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Twin Bomb Attacks Kill 2 in Ingushetia

A soldier standing near a car gutted in a bombing Monday outside the police station in Karabulak, Ingushetia. Kazbek Basayev

Twin bombings killed at least two people and injured 13 others outside a police station in Ingushetia on Monday as a State Duma deputy called for a media ban on statements made by suspected terrorists.

An unidentified male suicide bomber detonated explosives outside the main police station in the Ingush town of Karabulak at about 8:20 a.m. Monday, the Investigative Committee said in a statement.

The blast killed the bomber and injured six police officers, two of whom later died in the hospital, investigators said.

Another bomb went off at 9:12 a.m. in a VAZ sedan parked in front of the same police station, investigators said. The blast, which was detonated by remote control, injured nine people, including seven police officers, the town's acting prosecutor and a male passer-by, a source in the Ingush branch of the Investigative Committee told RIA-Novosti.

Karabulak is a town of 34,000 people located about 20 kilometers north of the Ingush capital, Magas.

The bombings and last week's suicide attacks in the Moscow metro and Dagestan might have been organized "by the same people who aim to destabilize the atmosphere," a law enforcement source told Interfax.

Chechen rebel leader Doku Umarov claimed responsibility for the March 29 metro bombings, which killed 40 people and injured 121. He said in a video first posted on a rebel web site last Wednesday that they were in retaliation for the killing of four garlic pickers by special forces in Ingushetia in February.

Newspapers and other media outlets would be banned from reporting Umarov's claim of responsibility and other statements by Chechen rebels under legislation proposed by United Russia Deputy Robert Shlegel on Monday.

Shlegel, who at 25 is the youngest deputy in the Duma, said in his LiveJournal blog that the reporting of statements by people wanted on terrorism charges or convicted of terrorism put media outlets in cahoots with terrorists. He said the reports stirred up an atmosphere of fear and insulted the relatives of those killed in terrorist attacks.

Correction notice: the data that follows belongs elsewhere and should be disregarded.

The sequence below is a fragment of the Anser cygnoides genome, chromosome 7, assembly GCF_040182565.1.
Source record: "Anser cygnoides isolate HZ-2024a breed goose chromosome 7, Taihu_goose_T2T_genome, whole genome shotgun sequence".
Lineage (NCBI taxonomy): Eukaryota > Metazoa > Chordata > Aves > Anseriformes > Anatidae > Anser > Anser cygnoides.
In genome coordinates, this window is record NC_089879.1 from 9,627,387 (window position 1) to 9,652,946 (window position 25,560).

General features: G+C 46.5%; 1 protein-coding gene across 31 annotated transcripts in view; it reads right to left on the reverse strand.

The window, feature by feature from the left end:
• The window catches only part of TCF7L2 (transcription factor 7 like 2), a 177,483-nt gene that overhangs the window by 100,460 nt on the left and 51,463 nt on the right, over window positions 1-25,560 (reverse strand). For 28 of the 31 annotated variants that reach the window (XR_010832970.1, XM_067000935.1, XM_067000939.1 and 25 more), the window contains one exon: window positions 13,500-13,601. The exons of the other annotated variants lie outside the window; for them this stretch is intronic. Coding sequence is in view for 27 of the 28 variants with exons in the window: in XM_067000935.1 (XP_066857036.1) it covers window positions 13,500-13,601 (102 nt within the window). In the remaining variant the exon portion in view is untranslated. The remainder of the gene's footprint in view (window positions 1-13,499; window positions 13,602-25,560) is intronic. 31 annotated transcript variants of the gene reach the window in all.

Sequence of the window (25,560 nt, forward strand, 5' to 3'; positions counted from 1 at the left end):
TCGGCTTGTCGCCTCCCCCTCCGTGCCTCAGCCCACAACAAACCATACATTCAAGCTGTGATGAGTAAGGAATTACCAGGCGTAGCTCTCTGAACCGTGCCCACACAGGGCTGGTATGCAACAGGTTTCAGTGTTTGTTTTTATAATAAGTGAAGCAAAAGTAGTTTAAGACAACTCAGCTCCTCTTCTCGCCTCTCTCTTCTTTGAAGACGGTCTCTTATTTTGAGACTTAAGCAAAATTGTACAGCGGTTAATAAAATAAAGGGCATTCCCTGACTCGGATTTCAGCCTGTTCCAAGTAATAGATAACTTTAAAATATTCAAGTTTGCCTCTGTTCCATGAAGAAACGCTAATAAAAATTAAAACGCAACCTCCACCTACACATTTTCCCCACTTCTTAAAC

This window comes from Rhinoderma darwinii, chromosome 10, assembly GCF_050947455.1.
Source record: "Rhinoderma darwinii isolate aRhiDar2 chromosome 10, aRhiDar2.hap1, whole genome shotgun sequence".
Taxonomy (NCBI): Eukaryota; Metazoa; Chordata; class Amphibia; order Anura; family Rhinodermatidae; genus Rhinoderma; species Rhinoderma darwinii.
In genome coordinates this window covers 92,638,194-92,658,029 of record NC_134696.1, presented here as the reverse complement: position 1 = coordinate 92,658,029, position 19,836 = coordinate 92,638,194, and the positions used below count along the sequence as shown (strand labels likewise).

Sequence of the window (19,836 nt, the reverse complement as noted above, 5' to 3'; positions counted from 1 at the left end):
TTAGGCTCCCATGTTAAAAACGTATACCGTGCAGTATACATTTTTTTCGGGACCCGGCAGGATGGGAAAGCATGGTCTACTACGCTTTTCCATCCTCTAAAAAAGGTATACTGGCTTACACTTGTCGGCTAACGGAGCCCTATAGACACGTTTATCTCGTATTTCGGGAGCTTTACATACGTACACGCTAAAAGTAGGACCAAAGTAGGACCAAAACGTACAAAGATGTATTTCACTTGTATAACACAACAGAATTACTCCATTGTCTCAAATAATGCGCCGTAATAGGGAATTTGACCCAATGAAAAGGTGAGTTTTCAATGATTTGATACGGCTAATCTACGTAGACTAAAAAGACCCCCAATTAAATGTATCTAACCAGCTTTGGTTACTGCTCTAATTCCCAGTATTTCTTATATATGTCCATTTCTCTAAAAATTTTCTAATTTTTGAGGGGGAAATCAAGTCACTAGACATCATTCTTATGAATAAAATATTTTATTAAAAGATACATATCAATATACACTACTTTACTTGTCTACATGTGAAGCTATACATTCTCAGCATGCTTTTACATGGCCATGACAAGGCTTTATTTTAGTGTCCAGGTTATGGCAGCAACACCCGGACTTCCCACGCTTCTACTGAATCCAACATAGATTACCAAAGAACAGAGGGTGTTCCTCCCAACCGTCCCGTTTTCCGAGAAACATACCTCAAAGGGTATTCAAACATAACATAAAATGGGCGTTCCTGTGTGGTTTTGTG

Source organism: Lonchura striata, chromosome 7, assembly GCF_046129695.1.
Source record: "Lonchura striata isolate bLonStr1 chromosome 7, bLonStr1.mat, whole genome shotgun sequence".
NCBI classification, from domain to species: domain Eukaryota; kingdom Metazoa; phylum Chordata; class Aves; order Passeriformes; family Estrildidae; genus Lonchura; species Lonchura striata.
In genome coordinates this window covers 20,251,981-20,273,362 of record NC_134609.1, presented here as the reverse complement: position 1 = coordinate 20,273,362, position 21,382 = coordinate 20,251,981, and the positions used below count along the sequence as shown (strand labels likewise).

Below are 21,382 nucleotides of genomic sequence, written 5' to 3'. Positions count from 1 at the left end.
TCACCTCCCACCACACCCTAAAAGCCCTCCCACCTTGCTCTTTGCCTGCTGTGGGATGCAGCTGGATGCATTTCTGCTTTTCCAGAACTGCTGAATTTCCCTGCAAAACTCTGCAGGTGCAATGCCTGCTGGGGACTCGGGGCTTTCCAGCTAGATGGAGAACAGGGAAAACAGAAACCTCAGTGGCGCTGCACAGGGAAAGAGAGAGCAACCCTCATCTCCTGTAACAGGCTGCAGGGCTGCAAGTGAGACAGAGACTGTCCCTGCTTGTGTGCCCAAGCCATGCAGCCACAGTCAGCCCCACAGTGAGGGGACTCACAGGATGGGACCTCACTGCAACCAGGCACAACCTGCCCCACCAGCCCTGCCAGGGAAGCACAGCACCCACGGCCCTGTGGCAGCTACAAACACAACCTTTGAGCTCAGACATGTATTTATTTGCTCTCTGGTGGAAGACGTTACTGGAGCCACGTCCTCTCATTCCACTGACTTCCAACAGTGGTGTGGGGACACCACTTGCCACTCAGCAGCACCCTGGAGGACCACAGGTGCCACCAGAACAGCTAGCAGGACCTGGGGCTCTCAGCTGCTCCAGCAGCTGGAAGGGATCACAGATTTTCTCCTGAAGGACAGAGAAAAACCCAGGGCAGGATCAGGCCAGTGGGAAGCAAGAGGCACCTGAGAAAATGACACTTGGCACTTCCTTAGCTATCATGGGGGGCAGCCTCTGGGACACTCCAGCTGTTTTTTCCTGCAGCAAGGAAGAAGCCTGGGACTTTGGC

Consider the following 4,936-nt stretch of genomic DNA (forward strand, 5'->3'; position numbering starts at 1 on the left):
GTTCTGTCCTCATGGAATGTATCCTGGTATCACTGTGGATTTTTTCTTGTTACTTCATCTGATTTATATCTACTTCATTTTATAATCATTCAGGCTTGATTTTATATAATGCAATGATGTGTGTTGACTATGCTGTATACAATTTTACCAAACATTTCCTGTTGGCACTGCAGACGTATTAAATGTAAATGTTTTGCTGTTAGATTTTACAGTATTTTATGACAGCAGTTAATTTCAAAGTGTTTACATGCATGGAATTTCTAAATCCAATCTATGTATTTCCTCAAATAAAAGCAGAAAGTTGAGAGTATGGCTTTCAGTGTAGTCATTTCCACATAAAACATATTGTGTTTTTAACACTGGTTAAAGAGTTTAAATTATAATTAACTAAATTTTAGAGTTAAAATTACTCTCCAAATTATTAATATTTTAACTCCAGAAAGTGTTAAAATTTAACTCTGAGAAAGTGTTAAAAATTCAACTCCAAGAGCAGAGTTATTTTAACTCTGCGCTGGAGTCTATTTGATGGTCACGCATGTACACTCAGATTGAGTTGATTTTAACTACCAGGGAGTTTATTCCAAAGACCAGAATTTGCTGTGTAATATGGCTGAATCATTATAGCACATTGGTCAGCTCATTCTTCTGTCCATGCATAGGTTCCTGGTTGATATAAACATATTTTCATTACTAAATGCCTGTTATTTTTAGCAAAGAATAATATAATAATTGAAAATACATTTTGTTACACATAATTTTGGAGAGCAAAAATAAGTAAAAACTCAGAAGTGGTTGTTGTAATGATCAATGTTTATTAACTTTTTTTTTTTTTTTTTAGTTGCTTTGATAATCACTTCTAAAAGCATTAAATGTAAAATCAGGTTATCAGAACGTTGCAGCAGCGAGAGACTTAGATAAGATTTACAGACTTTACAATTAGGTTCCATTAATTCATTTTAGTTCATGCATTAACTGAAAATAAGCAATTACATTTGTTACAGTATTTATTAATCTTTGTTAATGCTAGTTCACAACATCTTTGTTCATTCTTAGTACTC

Shlegel also challenged Google to remove Umarov's video from its YouTube site to show that it did not support terrorists.

Google did not immediately reply to an e-mailed request for comment.

The chances that Shlegel's proposed legislation would make it to the floor of the Duma were unclear Monday.

Duma Speaker Boris Gryzlov has also criticized the media for reporting Umarov's statements, and he singled out Vedomosti and Moskovsky Komsomolets as offenders at a Kremlin meeting with President Dmitry Medvedev on Friday.

Medvedev, however, played down Gryzlov's criticism, saying critical newspaper articles after terrorist attacks "are normal."

Lawmakers previously considered a media ban after the hostage-taking at Moscow's Dubrovka theater in 2002.

Shlegel is a former spokesman for the pro-Kremlin Nashi youth group, and his Duma track record is mixed. Previous initiatives toughening penalties for libel and targeting readers of erotic magazines were shot down by United Russia.

No one claimed immediate responsibility for the two bombings in Ingushetia on Monday.

The first bomb detonated with a force equivalent to 3.5 kilograms of TNT, while the car bomb contained the equivalent of 5 kilograms of TNT, investigators said.

Ingush President Yunus-Bek Yevkurov expressed his condolences to the relatives of the two officers who died in the first explosion and ordered that each of their families be paid 200,000 rubles ($6,850), according to the republic's official web site. The injured officers will each receive 50,000 rubles ($1,700).

Islamic militants are believed to have organized the attacks, and the Prosecutor General's Office said it has opened an investigation.

Militants also are thought to be behind a recent series of bombings in the North Caucasus, including twin attacks in Dagestan on Wednesday that killed 10 people and two explosions that derailed a freight train in Dagestan on Sunday.

Ingush police destroyed two bombs Sunday at an Orthodox cemetery in the village of Ordzhonikidzveskaya, Interfax reported.

Meanwhile, Dagestani prosecutors said Monday that they were investigating whether a 28-year-old local schoolteacher, Mariam Sharipova, was the suicide bomber who struck Moscow's Lubyanka metro station, RIA-Novosti reported, citing Gaidzhi Khaichillayev, a spokesman for a district prosecutor in Dagestan.

Novaya Gazeta —? which identified the teacher as Mariam Magomedova — reported Sunday that the woman's parents had recognized their daughter from a picture of the bomber's remains.

Investigators have tentatively identified the female bomber who struck the Park Kultury metro station as Dzhanet Abdurakhmanova, a 17-year-old Dagestani native and widow of a Dagestani rebel who was killed by special forces in December.

At total of 81 people injured in the metro bombings remained hospitalized Monday, including 10 people in serious condition, Interfax reported.

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